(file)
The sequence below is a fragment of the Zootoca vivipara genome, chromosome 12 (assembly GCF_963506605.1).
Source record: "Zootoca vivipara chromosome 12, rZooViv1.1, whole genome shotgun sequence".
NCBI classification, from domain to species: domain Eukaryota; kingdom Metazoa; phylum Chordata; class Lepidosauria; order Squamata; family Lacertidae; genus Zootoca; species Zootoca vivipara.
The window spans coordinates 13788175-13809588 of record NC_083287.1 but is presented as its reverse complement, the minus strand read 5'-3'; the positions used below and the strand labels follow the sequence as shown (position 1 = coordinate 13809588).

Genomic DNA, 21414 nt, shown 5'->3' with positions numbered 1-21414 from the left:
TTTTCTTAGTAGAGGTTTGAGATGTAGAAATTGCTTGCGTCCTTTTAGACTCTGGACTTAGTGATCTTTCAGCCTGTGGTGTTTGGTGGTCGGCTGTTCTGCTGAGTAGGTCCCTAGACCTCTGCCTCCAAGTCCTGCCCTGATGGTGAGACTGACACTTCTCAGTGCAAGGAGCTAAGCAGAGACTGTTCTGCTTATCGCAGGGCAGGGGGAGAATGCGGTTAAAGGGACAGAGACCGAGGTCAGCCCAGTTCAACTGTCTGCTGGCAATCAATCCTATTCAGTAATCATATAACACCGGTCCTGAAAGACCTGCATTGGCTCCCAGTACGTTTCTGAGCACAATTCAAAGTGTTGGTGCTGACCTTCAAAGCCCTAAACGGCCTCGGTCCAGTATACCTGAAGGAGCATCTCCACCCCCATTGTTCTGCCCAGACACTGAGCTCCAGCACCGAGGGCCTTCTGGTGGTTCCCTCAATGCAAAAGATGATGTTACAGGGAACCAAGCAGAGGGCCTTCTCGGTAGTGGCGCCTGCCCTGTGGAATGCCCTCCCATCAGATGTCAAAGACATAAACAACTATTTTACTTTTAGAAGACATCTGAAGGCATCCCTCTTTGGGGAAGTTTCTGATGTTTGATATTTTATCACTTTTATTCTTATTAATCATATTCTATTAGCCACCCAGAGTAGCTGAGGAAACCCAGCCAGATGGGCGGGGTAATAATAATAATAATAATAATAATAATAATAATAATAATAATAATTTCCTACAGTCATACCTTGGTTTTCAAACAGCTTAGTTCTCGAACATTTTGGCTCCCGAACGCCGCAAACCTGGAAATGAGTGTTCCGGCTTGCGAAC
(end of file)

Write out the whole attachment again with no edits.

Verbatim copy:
The sequence below is a fragment of the Zootoca vivipara genome, chromosome 12 (assembly GCF_963506605.1).
Source record: "Zootoca vivipara chromosome 12, rZooViv1.1, whole genome shotgun sequence".
NCBI classification, from domain to species: domain Eukaryota; kingdom Metazoa; phylum Chordata; class Lepidosauria; order Squamata; family Lacertidae; genus Zootoca; species Zootoca vivipara.
The window spans coordinates 13788175-13809588 of record NC_083287.1 but is presented as its reverse complement, the minus strand read 5'-3'; the positions used below and the strand labels follow the sequence as shown (position 1 = coordinate 13809588).

Genomic DNA, 21414 nt, shown 5'->3' with positions numbered 1-21414 from the left:
TTTTCTTAGTAGAGGTTTGAGATGTAGAAATTGCTTGCGTCCTTTTAGACTCTGGACTTAGTGATCTTTCAGCCTGTGGTGTTTGGTGGTCGGCTGTTCTGCTGAGTAGGTCCCTAGACCTCTGCCTCCAAGTCCTGCCCTGATGGTGAGACTGACACTTCTCAGTGCAAGGAGCTAAGCAGAGACTGTTCTGCTTATCGCAGGGCAGGGGGAGAATGCGGTTAAAGGGACAGAGACCGAGGTCAGCCCAGTTCAACTGTCTGCTGGCAATCAATCCTATTCAGTAATCATATAACACCGGTCCTGAAAGACCTGCATTGGCTCCCAGTACGTTTCTGAGCACAATTCAAAGTGTTGGTGCTGACCTTCAAAGCCCTAAACGGCCTCGGTCCAGTATACCTGAAGGAGCATCTCCACCCCCATTGTTCTGCCCAGACACTGAGCTCCAGCACCGAGGGCCTTCTGGTGGTTCCCTCAATGCAAAAGATGATGTTACAGGGAACCAAGCAGAGGGCCTTCTCGGTAGTGGCGCCTGCCCTGTGGAATGCCCTCCCATCAGATGTCAAAGACATAAACAACTATTTTACTTTTAGAAGACATCTGAAGGCATCCCTCTTTGGGGAAGTTTCTGATGTTTGATATTTTATCACTTTTATTCTTATTAATCATATTCTATTAGCCACCCAGAGTAGCTGAGGAAACCCAGCCAGATGGGCGGGGTAATAATAATAATAATAATAATAATAATAATAATAATAATAATAATTTCCTACAGTCATACCTTGGTTTTCAAACAGCTTAGTTCTCGAACATTTTGGCTCCCGAACGCCGCAAACCTGGAAATGAGTGTTCCGGCTTGCGAAC